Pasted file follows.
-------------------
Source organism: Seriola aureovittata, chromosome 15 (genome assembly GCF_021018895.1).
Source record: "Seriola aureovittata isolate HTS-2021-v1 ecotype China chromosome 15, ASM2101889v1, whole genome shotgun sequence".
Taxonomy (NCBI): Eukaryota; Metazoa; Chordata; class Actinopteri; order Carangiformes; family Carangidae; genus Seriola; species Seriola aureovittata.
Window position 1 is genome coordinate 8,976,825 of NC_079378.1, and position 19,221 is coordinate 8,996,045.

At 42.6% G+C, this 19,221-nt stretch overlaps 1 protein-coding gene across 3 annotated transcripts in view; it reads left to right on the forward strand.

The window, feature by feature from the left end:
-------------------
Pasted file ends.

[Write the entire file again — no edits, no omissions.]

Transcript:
Source organism: Seriola aureovittata, chromosome 15 (genome assembly GCF_021018895.1).
Source record: "Seriola aureovittata isolate HTS-2021-v1 ecotype China chromosome 15, ASM2101889v1, whole genome shotgun sequence".
Taxonomy (NCBI): Eukaryota; Metazoa; Chordata; class Actinopteri; order Carangiformes; family Carangidae; genus Seriola; species Seriola aureovittata.
Window position 1 is genome coordinate 8,976,825 of NC_079378.1, and position 19,221 is coordinate 8,996,045.

At 42.6% G+C, this 19,221-nt stretch overlaps 1 protein-coding gene across 3 annotated transcripts in view; it reads left to right on the forward strand.

The window, feature by feature from the left end: